Back in the high crime era, apologists for law enforcement would often say that you can’t put a cop on every corner. If there was ever a place that tried, however, it is the City of New York. Local government full time equivalent employment for the police, corrections and fire protection functions totaled 961 per 100,000 city residents in March 2016, up from 924 in March 2014 and more than double the U.S. average of 445 per 100,000 people. But this is an understatement, because the city is so densely populated. Measured per 100 acres, New York City would be even more out of line with the U.S. average. According to the New York City Department of Transportation,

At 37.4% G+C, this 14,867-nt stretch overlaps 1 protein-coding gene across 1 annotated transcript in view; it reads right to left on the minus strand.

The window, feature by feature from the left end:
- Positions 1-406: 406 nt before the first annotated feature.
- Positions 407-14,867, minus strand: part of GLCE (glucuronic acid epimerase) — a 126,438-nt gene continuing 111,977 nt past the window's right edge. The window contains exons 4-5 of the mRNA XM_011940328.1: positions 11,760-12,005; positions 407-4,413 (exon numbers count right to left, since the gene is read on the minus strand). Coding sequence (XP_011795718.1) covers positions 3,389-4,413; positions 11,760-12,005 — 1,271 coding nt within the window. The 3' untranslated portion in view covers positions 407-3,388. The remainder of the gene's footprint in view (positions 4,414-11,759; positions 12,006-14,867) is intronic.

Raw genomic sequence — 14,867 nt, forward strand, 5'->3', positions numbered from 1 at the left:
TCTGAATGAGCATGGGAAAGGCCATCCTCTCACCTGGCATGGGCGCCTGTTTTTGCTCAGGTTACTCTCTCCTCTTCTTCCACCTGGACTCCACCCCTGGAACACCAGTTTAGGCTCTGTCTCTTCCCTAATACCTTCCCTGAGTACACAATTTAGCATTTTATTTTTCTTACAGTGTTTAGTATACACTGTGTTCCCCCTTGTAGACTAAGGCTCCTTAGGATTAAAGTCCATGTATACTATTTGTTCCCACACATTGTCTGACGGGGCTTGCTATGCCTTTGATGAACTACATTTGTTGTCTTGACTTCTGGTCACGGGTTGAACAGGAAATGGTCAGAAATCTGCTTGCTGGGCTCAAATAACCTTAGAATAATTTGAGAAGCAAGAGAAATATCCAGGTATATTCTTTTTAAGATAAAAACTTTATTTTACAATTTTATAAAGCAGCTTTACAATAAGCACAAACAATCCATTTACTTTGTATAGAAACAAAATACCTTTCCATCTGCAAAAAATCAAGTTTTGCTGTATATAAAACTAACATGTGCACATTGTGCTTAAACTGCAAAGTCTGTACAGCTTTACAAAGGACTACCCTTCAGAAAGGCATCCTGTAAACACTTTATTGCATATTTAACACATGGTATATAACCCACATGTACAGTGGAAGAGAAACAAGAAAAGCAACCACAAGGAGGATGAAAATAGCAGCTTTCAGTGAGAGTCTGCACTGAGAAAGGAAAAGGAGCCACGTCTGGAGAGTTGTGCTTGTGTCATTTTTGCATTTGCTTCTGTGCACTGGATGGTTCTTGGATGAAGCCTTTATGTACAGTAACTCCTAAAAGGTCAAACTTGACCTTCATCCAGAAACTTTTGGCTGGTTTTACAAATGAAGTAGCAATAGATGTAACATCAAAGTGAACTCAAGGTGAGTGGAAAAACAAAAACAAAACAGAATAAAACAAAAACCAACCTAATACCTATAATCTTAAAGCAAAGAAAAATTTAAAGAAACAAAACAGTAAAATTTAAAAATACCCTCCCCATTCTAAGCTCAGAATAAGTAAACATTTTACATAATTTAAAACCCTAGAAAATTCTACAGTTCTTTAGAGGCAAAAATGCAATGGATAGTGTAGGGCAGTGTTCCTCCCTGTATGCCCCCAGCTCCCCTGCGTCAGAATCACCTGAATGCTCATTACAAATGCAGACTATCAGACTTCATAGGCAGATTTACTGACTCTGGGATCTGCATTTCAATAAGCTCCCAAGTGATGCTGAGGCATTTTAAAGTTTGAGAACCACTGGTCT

“As of June 30, 2011, there were 12,460 intersections with traffic signals citywide, including 2,820 in Manhattan, 1,605 in the Bronx, 4,371 in Brooklyn, 3,119 in Queens and 545 in Staten Island.”
Not every intersection has a traffic signal. But with a total of 49,479 police officers in New York City, as reported by the Census Bureau, a cop for every one of them is a real possibility.